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The Plain English Guide to the Clean Air Act

Permits and Enforcement


One of the major initiatives Congress added to the Clean Air Act in 1990 is an operating permit program for larger industrial and commercial sources that release pollutants into the air. Operating permits include information on which pollutants are being released, how much may be released, and what kinds of steps the source's owner or operator is required to take to reduce the pollution. Permits must include plans to measure and report the air pollution emitted. States and tribes issue operating permits. If those governments do not do a satisfactory job of carrying out the Clean Air Act permitting requirements, EPA can take over issuing permits.

Operating permits are especially useful for businesses covered by more than one part of the Clean Air Act and additional state or local requirements, since information about all of a source's air pollution is in one place. The permit program simplifies and clarifies businesses' obligations for cleaning up air pollution and can reduce paperwork. For instance, an electric power plant may be covered by the acid rain, toxic air pollutant, and smog (ground-level ozone) sections of the Clean Air Act. The detailed information required by those separate sections is consolidated into one place in an operating permit.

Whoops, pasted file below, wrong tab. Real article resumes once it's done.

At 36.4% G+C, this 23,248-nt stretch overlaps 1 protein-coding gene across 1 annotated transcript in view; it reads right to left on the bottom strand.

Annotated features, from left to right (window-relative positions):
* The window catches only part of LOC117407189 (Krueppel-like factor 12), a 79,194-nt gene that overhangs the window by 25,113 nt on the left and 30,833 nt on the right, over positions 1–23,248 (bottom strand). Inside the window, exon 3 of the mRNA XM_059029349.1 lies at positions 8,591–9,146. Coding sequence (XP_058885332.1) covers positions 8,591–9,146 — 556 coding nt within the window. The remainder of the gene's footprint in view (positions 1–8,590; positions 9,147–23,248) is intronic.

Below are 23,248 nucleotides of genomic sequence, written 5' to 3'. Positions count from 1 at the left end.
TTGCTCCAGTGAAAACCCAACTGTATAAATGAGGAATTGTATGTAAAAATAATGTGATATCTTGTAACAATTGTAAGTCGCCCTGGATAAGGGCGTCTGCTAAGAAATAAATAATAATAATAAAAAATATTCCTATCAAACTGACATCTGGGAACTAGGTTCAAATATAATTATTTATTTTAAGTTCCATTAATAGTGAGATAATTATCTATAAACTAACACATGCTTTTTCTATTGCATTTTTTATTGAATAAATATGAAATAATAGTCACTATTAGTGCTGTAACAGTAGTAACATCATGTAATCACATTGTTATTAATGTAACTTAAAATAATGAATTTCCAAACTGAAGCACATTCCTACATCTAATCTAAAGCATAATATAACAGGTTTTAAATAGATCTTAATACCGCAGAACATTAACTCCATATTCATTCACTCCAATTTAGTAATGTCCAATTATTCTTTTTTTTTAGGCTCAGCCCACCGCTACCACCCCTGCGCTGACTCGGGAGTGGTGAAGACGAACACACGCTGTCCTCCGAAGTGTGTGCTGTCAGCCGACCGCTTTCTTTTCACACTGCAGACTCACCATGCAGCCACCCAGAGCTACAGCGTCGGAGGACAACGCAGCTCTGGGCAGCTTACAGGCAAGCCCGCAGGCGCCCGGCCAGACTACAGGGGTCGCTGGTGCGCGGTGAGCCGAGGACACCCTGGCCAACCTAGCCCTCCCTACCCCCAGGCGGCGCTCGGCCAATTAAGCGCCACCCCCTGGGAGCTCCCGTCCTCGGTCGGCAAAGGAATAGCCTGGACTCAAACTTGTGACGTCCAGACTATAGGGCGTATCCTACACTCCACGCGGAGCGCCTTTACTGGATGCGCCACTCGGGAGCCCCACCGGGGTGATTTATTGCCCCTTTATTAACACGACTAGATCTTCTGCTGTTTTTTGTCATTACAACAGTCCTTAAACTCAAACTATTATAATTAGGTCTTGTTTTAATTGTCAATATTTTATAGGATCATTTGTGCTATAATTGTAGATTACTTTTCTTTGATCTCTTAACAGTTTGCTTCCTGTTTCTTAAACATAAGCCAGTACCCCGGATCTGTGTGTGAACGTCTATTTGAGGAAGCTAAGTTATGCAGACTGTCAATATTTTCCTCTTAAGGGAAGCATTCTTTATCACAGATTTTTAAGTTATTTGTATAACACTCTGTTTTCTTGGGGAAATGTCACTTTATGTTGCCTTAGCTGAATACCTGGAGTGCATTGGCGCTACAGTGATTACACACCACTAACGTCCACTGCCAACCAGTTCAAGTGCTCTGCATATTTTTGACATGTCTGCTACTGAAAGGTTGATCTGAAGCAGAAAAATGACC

Thousands of operating permits that have been issued across the United States are available to the public. Contact your state or regional air pollution control agency or EPA for information on access to those documents.

Businesses seeking permits have to pay permit fees, much like car owners paying for car registrations. These fees pay for the air pollution control activities related to operating permits.

For more information, visit www.epa.gov/air/oaqps/permits.


The Clean Air Act gives EPA important enforcement powers. In the past, it was difficult for EPA to penalize a company for violating the Clean Air Act-the Agency had to go to court for even minor violations. The 1990 Amendments strengthened EPA's power to enforce the Act, increasing the range of civil and criminal sanctions available. In general, when EPA finds that a violation has occurred, the agency can issue an order requiring the violator to comply, issue an administrative penalty order (use EPA administrative authority to force payment of a penalty), or bring a civil judicial action (sue the violator in court).

For more information, visit www.epa.gov/enforcement.


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